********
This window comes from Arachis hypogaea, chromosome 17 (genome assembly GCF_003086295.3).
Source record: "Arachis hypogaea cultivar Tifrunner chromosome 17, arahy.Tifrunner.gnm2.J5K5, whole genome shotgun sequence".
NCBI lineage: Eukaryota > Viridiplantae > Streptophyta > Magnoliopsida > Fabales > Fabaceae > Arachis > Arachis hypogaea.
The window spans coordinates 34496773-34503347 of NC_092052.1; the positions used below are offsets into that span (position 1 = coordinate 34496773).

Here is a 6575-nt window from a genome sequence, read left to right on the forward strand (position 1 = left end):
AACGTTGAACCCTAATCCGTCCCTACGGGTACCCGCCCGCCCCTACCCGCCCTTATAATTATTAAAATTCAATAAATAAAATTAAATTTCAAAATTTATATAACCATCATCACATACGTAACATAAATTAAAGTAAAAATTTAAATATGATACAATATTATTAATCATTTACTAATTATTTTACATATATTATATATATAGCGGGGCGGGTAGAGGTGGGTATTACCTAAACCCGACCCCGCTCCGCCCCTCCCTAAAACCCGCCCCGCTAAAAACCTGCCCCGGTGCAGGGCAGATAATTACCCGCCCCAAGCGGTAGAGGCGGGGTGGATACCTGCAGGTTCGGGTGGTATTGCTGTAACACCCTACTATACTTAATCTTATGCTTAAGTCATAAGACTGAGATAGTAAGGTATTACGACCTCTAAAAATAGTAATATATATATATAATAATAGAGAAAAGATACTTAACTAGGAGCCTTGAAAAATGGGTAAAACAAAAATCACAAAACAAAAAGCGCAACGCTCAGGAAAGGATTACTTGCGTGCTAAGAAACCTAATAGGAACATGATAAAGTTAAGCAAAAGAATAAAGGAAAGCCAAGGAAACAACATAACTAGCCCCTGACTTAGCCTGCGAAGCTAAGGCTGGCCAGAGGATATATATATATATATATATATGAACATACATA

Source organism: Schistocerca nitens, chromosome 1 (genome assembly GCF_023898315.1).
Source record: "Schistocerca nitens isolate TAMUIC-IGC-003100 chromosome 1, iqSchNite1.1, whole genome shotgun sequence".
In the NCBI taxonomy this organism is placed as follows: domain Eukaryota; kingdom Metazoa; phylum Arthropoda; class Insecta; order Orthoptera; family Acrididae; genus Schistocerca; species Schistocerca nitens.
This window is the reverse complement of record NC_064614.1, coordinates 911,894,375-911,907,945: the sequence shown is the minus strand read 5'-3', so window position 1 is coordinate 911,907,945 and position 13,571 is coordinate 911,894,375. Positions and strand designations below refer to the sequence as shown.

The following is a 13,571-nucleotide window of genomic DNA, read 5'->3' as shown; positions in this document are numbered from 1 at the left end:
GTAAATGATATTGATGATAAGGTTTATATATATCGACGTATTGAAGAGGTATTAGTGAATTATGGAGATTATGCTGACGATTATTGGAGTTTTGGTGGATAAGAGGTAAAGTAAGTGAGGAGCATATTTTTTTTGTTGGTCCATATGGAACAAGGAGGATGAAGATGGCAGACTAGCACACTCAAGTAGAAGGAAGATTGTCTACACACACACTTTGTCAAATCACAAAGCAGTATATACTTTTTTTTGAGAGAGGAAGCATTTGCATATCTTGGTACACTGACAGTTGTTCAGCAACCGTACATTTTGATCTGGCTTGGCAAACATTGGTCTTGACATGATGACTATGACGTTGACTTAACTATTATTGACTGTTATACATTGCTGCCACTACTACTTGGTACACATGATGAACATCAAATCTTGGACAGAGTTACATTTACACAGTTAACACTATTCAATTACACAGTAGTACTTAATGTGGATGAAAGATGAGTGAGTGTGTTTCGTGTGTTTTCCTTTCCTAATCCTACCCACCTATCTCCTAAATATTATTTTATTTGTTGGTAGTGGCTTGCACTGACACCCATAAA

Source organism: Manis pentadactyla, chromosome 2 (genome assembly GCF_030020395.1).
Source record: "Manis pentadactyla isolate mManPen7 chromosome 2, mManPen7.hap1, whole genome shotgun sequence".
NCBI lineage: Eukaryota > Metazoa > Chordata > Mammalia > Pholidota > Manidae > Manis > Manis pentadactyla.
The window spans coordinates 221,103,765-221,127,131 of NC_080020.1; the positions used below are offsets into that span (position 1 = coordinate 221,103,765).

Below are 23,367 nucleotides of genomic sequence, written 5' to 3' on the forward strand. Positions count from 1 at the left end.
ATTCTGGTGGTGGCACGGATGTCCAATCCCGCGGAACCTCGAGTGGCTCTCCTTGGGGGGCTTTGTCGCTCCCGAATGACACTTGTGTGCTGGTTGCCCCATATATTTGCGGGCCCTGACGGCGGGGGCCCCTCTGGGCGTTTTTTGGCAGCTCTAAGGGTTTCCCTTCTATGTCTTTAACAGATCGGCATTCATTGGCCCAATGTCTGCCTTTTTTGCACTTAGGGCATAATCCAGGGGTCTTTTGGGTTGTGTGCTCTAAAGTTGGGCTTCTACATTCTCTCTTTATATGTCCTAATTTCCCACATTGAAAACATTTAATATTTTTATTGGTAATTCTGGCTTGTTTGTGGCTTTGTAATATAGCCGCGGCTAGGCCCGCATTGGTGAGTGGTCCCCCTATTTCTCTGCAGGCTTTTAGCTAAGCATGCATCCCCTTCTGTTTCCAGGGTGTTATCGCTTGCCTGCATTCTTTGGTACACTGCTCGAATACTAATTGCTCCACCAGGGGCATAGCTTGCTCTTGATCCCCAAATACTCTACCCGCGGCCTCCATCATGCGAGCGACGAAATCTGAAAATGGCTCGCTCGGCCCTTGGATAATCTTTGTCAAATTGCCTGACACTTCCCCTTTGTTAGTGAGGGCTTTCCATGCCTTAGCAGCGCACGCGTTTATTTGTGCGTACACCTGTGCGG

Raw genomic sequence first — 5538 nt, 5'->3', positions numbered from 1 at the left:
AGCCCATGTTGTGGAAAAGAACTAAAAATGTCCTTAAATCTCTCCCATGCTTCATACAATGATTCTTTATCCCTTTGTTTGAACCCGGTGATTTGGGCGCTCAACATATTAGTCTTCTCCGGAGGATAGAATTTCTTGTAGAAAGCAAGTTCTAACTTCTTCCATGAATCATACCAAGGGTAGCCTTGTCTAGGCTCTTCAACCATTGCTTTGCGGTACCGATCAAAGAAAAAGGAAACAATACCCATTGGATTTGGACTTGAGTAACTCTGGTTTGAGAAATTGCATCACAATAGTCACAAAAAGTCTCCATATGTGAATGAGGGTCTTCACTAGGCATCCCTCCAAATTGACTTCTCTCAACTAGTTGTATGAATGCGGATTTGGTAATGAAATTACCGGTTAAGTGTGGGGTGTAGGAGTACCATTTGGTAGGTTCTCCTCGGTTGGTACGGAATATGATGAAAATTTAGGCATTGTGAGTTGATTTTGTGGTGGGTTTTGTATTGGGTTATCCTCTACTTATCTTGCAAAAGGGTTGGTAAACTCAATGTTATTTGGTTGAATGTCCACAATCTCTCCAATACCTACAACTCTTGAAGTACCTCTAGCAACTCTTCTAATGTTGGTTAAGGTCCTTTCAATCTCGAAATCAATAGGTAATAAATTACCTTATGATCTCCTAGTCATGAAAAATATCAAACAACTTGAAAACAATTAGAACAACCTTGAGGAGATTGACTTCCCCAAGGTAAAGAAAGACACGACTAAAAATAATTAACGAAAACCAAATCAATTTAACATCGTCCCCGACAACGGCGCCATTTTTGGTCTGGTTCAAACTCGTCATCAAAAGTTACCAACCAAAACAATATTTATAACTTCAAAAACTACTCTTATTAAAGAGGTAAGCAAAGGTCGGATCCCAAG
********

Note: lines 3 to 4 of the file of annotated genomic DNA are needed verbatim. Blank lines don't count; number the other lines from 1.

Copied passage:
NCBI lineage: Eukaryota > Viridiplantae > Streptophyta > Magnoliopsida > Fabales > Fabaceae > Arachis > Arachis hypogaea.
The window spans coordinates 34496773-34503347 of NC_092052.1; the positions used below are offsets into that span (position 1 = coordinate 34496773).